Laser pain – small price to pay for vision

Originally Cont’d  From Eye surgery burns the bravest resolve 1-17-10

Anyone facing a detached retina medical procedure must learn to deal with discomfort. A patient  will be in store for short bursts of pain that get progressively more difficult to deal with around the eye. Once a surgeon has to “laser” as many as 1,000 “points,” you can bet you’re in for some rough blasts. I had under 400 “spots” burned, and found my courage “under fire” needed constant nurturing to help get me through the process, as I describe here:

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Lying on my back with my head cradled on a padded headrest, I feel the pain shoot through the back of the left eye. The next series of “shots” are intense. But short. I envision the laser “blinking” on and off — like a hydraulic drill —  eradicating microscopic points one miniscule spot after another. Pain recedes a little, and I’m directed to move my head slightly, so the surgeon can get to a better angle as he resumes his work, this time with a craftsman-like determination to finish the job. More pain . . . more pulling away . . . an involuntary “ouch” slips from my lips. Slight embarrassment. Can’t look  “weak.” Reputation and all that, you know.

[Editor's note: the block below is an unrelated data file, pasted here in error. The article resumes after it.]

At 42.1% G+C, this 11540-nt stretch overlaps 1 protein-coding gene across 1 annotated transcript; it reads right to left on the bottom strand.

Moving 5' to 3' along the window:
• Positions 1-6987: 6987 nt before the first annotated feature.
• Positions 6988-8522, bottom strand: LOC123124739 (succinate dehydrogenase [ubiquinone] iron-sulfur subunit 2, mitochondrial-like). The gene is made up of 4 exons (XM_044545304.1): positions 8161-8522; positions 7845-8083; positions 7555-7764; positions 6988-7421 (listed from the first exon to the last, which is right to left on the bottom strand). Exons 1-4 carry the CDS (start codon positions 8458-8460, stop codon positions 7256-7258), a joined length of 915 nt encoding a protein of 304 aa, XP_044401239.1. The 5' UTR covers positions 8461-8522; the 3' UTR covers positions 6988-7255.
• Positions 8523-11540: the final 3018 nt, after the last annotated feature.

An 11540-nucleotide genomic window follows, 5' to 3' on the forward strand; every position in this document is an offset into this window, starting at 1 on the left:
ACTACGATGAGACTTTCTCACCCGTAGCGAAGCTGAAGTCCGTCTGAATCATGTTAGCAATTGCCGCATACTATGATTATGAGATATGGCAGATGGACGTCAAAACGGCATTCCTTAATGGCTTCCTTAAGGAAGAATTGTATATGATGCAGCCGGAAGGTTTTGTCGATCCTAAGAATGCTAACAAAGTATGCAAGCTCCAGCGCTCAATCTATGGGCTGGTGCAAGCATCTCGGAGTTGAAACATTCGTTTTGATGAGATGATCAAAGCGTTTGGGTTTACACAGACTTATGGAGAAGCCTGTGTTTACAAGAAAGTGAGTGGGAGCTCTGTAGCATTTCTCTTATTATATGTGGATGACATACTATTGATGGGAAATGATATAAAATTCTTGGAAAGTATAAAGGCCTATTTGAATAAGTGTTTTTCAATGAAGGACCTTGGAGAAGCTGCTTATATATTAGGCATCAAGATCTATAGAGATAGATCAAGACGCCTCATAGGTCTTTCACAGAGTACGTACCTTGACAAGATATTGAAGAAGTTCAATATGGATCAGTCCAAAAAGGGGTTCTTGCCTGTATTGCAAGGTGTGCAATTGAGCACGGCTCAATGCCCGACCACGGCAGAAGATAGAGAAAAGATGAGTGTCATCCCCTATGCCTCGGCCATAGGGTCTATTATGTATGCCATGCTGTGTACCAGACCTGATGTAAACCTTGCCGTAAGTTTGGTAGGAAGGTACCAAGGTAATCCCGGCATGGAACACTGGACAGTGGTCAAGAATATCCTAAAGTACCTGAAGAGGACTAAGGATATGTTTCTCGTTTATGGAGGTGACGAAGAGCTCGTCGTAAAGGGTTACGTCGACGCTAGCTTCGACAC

More laser pulses . . . more pain . . . more “excited utterances.” 

Please end this, Dear God . . . please let it be over. . .please . . . please . . . stop. 

Finally, it’s over.

For now. Will return on the holiday, Martin Luther King’s Day on Monday. They talk about going to the operating room then. What the hell was this? l want to ask. Just a “routine” out-patient treatment, I learn.

To me it felt as if my eyeball and eye socket were being shocked or electrocuted, then the pain traveled into my temples with each burst of light,” recalled another detached retina eye patient, Jessica Crawford. She underwent treatment some four months ago and gave me some advice over the ‘Net recently.

I dreaded those visits,” she recalled.

The laser really is the worst part of the whole procedure,” she wrote, explaining how she took some Advil 30 minutes before the visit, and requested extra “numbing” drops. “Ask them to turn the intensity down. That helped out a lot.

By doing these things, she said, the last few “laserings” weren’t that bad. “Then,  just tune out while they work away ‘welding’ everything back together.”

To date, Jessica Crawford has had two gas bubbles injected, and seven laser treatments over a total of some 15 office visits. “It is probably the most trust you can put into a stranger’s hands, giving them complete control over what I believe to be the most important sense,” she noted.

“. . . [B]ut it’s really a small price to pay for vision.”

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